Bringing You the Daily Dispatch


Alice Winn stated that the current world we live in is the remains of the first world war.


Alice Winn, who is 30 years old, wrote the popular book In Memoriam which centers around the forbidden romance of two boarding school boys during World War I. The book has already won the Waterstones debut fiction prize this year and is currently a finalist for Waterstones book of the year, with the winner being announced on November 30th. Historian Peter Parker has praised the novel, describing it as “horrifyingly visceral” and noting the author’s ability to capture the complex emotions of the two main characters. Winn, who was raised in Paris and received her education in England, speaks to me from her residence in Brooklyn.

When did In Memoriam originate?

While procrastinating online, I stumbled upon my old school’s student newspapers from the early 1900s. Reading articles about debating societies and cricket written by these young public school students was surprisingly enjoyable. As the war broke out, their excitement was evident. Many of them eagerly enlisted and wrote letters back to their friends, expressing their joy at not being forced to bathe. However, as they began to die, the tone of their letters changed drastically. Unlike most World War One literature I had read, which was written in the late 1920s and reflected on the terrible trauma that had been processed over ten years, these articles were written by teenage boys for other teenage boys who were experiencing an unimaginable tragedy. These articles deeply affected me and inspired me to write my novel, which poured out of me in just two weeks. The editing process took a year and a half.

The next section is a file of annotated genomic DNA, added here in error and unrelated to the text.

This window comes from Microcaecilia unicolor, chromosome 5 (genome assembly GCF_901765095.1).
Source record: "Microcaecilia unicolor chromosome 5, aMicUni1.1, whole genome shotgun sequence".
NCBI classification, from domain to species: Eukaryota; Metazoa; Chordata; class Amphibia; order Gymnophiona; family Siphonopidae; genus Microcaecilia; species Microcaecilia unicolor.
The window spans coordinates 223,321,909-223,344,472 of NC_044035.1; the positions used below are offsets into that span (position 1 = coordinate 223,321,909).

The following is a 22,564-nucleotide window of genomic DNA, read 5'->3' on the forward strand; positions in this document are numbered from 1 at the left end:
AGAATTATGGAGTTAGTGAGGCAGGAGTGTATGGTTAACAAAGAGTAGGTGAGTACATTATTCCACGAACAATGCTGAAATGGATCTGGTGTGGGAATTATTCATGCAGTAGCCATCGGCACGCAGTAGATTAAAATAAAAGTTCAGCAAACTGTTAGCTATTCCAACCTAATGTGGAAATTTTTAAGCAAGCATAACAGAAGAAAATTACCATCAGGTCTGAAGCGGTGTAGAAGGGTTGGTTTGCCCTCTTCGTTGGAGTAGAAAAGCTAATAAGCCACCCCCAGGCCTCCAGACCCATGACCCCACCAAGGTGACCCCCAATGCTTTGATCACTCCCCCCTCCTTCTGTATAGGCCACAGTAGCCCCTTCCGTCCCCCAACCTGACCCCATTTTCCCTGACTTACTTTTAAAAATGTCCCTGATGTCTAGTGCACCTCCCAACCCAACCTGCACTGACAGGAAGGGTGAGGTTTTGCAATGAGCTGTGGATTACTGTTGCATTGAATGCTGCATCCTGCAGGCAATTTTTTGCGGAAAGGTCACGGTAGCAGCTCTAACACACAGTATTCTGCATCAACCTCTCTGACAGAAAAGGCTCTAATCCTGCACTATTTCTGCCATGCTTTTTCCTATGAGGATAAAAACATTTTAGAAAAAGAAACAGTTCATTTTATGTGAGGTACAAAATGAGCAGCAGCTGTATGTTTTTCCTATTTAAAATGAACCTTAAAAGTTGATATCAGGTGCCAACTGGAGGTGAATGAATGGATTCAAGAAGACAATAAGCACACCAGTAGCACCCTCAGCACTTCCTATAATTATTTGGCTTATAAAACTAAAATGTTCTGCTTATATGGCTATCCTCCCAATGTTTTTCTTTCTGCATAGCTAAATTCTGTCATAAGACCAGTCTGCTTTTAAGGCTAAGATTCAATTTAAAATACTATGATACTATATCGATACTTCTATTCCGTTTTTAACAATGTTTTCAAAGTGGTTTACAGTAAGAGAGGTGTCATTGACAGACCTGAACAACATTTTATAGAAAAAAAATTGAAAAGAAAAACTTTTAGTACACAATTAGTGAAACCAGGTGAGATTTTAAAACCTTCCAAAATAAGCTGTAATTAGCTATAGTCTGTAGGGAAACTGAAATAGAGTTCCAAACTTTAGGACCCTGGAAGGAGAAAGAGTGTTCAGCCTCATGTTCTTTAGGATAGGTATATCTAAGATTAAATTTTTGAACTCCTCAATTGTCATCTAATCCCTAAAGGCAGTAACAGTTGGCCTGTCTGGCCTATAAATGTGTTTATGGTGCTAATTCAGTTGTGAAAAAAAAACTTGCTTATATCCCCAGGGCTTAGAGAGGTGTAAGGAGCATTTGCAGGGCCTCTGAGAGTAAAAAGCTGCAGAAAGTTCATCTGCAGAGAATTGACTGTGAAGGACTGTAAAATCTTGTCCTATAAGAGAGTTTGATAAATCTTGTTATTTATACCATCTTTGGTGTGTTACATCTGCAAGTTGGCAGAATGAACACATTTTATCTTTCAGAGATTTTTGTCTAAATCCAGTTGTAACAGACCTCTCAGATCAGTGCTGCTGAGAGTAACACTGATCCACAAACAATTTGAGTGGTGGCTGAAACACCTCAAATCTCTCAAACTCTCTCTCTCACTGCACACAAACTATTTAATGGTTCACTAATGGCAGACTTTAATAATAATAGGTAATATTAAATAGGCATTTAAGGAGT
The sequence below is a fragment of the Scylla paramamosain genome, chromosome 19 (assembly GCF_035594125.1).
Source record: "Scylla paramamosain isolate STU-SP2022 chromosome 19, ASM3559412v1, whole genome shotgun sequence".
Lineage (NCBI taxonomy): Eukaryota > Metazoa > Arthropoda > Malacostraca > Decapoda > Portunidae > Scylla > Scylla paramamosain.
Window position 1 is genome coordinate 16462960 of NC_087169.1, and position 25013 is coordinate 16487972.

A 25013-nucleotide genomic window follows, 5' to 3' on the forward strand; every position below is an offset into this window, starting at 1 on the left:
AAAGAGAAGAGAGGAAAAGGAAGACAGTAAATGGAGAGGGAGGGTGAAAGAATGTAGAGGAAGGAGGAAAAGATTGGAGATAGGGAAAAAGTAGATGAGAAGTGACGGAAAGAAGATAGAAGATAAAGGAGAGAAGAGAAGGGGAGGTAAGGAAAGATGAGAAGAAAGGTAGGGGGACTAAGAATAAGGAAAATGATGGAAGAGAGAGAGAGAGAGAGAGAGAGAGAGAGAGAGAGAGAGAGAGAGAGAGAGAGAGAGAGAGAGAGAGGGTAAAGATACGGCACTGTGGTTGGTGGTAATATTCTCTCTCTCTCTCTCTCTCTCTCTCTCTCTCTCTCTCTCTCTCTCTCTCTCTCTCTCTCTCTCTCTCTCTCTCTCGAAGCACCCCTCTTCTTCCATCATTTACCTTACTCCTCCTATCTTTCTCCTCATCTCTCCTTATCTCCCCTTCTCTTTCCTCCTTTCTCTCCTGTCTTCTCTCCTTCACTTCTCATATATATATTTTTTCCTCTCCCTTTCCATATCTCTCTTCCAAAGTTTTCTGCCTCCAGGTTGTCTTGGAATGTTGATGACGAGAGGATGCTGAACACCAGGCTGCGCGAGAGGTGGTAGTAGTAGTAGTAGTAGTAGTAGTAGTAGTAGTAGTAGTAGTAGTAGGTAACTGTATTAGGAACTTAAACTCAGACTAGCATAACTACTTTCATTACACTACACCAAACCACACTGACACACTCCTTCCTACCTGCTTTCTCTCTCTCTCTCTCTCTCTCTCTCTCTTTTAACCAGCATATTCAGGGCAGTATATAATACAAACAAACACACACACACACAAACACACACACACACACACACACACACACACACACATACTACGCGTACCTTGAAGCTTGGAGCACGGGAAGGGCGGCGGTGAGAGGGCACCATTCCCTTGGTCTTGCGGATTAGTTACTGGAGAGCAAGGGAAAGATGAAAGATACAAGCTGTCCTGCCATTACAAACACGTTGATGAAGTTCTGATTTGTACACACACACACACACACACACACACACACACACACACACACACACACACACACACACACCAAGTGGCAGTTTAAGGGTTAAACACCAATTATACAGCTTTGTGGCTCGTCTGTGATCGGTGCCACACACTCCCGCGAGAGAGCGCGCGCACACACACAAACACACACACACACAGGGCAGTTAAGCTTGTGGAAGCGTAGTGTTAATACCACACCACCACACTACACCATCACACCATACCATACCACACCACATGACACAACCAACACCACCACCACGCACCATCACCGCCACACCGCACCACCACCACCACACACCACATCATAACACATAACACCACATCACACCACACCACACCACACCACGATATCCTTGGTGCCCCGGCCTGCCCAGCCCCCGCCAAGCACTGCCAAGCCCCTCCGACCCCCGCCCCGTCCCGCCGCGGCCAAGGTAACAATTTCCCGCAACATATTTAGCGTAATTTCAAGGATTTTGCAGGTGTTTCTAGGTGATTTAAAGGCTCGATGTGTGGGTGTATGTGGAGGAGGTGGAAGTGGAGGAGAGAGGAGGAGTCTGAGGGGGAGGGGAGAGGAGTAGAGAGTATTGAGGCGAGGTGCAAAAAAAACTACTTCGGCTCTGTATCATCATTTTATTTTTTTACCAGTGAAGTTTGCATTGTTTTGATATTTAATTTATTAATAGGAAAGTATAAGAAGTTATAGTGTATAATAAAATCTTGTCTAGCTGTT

How did you handle the battle scenes?

I perused Ernst Jünger’s Storm of Steel, a profoundly brutal and detached account of warfare from the perspective of a German stormtrooper. Each page is filled with graphic depictions of maiming and death in various forms, which I meticulously recorded in a small notebook. While this was a habit I had with all the books I read, Jünger’s memoir contained the highest concentration of detailed violent deaths. I simply transcribed them – every horrific event experienced by a character in In Memoriam was based on a firsthand narrative from World War I, so I was not glorifying violence but rather recounting historical facts.

How about the gender?

My male friends who identify as gay or bisexual were kind enough to read my writing and offer valuable advice: “This particular thing may not accurately reflect my personal experience…” I followed their suggestions closely, but I also studied literature from the same time period. The most beneficial book I found was The Loom of Youth by Alec Waugh, the older brother of Evelyn Waugh, who was expelled from Sherborne School due to a homosexual incident. In the novel, written when he was 17 and on his way to fight in World War I, there are subtle references to homosexuality and its unspoken rules at the time: it was acceptable to experiment as long as one was popular, discreet, and still intended to marry a woman.

Is there a difference in reader response to the novel between the UK and the US?

In the UK, World War One is often used as a selling point, while in the US it is seen as more of an obstacle. In the UK, the remnants of World War One are deeply ingrained in our society and many view it as a pivotal moment for the empire, making it a dominant presence in our collective consciousness. The success of In Memoriam in the UK reassures me that my strong connection to English culture is not unfounded, despite being American, Irish, and having grown up in France, England, and America, which can make my sense of identity feel uncertain.

Source: theguardian.com